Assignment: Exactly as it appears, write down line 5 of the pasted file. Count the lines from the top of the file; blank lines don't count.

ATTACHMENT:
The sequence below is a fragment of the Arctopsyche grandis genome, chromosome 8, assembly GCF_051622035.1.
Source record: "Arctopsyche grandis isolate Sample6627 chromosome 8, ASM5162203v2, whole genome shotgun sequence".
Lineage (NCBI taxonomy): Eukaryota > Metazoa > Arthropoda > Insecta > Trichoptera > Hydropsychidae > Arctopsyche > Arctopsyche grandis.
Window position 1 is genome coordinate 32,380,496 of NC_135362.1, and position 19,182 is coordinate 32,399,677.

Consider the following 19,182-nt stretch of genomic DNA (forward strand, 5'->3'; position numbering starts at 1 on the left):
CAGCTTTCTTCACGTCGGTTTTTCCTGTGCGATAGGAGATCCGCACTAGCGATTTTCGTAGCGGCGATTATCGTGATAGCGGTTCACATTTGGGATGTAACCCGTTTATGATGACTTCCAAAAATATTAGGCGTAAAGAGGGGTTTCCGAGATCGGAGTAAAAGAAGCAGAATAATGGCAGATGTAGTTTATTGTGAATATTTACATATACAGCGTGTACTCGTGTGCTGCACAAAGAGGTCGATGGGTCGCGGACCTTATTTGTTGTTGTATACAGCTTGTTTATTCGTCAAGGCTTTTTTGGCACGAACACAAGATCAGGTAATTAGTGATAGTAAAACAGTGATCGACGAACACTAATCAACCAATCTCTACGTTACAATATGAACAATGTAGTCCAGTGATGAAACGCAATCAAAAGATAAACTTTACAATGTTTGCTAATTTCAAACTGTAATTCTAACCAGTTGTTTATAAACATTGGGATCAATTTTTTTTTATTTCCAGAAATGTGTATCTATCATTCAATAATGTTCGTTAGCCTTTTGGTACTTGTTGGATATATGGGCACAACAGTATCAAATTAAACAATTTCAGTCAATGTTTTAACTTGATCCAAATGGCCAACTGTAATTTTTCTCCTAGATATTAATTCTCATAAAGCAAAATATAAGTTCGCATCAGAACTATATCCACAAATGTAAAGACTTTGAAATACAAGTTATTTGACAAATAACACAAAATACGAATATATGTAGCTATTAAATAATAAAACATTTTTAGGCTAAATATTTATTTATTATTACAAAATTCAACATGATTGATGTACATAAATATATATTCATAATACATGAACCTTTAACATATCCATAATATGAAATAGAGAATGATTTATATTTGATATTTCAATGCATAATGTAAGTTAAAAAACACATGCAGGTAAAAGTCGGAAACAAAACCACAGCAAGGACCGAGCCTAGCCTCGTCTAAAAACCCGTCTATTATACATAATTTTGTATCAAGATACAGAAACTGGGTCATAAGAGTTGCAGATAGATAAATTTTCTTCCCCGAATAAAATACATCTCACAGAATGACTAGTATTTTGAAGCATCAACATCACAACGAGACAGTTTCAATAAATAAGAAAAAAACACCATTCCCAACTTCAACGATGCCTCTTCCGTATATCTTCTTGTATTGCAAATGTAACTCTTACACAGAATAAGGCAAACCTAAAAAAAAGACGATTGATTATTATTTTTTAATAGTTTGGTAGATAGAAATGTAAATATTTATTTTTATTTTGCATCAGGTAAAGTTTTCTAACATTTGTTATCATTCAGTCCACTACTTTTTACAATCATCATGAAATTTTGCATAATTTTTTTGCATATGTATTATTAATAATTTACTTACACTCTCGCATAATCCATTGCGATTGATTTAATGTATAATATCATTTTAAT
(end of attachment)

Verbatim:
Consider the following 19,182-nt stretch of genomic DNA (forward strand, 5'->3'; position numbering starts at 1 on the left):